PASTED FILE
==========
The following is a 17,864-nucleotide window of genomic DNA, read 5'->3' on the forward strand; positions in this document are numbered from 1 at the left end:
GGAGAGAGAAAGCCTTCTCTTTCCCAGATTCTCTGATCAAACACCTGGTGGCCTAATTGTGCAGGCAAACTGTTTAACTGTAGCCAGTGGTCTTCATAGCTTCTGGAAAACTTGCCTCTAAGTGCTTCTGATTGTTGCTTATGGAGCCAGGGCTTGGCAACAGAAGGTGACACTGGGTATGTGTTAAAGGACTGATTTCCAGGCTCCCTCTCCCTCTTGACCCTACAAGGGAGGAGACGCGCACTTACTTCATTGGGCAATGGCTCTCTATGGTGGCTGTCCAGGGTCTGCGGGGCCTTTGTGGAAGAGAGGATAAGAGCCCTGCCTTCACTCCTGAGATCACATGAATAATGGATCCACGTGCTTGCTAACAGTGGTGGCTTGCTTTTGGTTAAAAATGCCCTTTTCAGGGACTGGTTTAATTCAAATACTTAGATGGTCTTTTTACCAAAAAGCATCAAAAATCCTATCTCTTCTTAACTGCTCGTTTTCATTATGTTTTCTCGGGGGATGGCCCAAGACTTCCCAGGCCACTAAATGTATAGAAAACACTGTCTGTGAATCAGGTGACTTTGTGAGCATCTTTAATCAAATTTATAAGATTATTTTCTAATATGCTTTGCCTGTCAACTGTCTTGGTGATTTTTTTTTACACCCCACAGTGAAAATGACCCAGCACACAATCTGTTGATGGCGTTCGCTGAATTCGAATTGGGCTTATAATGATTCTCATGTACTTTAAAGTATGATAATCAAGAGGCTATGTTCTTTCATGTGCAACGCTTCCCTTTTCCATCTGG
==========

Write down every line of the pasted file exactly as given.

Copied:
The following is a 17,864-nucleotide window of genomic DNA, read 5'->3' on the forward strand; positions in this document are numbered from 1 at the left end:
GGAGAGAGAAAGCCTTCTCTTTCCCAGATTCTCTGATCAAACACCTGGTGGCCTAATTGTGCAGGCAAACTGTTTAACTGTAGCCAGTGGTCTTCATAGCTTCTGGAAAACTTGCCTCTAAGTGCTTCTGATTGTTGCTTATGGAGCCAGGGCTTGGCAACAGAAGGTGACACTGGGTATGTGTTAAAGGACTGATTTCCAGGCTCCCTCTCCCTCTTGACCCTACAAGGGAGGAGACGCGCACTTACTTCATTGGGCAATGGCTCTCTATGGTGGCTGTCCAGGGTCTGCGGGGCCTTTGTGGAAGAGAGGATAAGAGCCCTGCCTTCACTCCTGAGATCACATGAATAATGGATCCACGTGCTTGCTAACAGTGGTGGCTTGCTTTTGGTTAAAAATGCCCTTTTCAGGGACTGGTTTAATTCAAATACTTAGATGGTCTTTTTACCAAAAAGCATCAAAAATCCTATCTCTTCTTAACTGCTCGTTTTCATTATGTTTTCTCGGGGGATGGCCCAAGACTTCCCAGGCCACTAAATGTATAGAAAACACTGTCTGTGAATCAGGTGACTTTGTGAGCATCTTTAATCAAATTTATAAGATTATTTTCTAATATGCTTTGCCTGTCAACTGTCTTGGTGATTTTTTTTTACACCCCACAGTGAAAATGACCCAGCACACAATCTGTTGATGGCGTTCGCTGAATTCGAATTGGGCTTATAATGATTCTCATGTACTTTAAAGTATGATAATCAAGAGGCTATGTTCTTTCATGTGCAACGCTTCCCTTTTCCATCTGG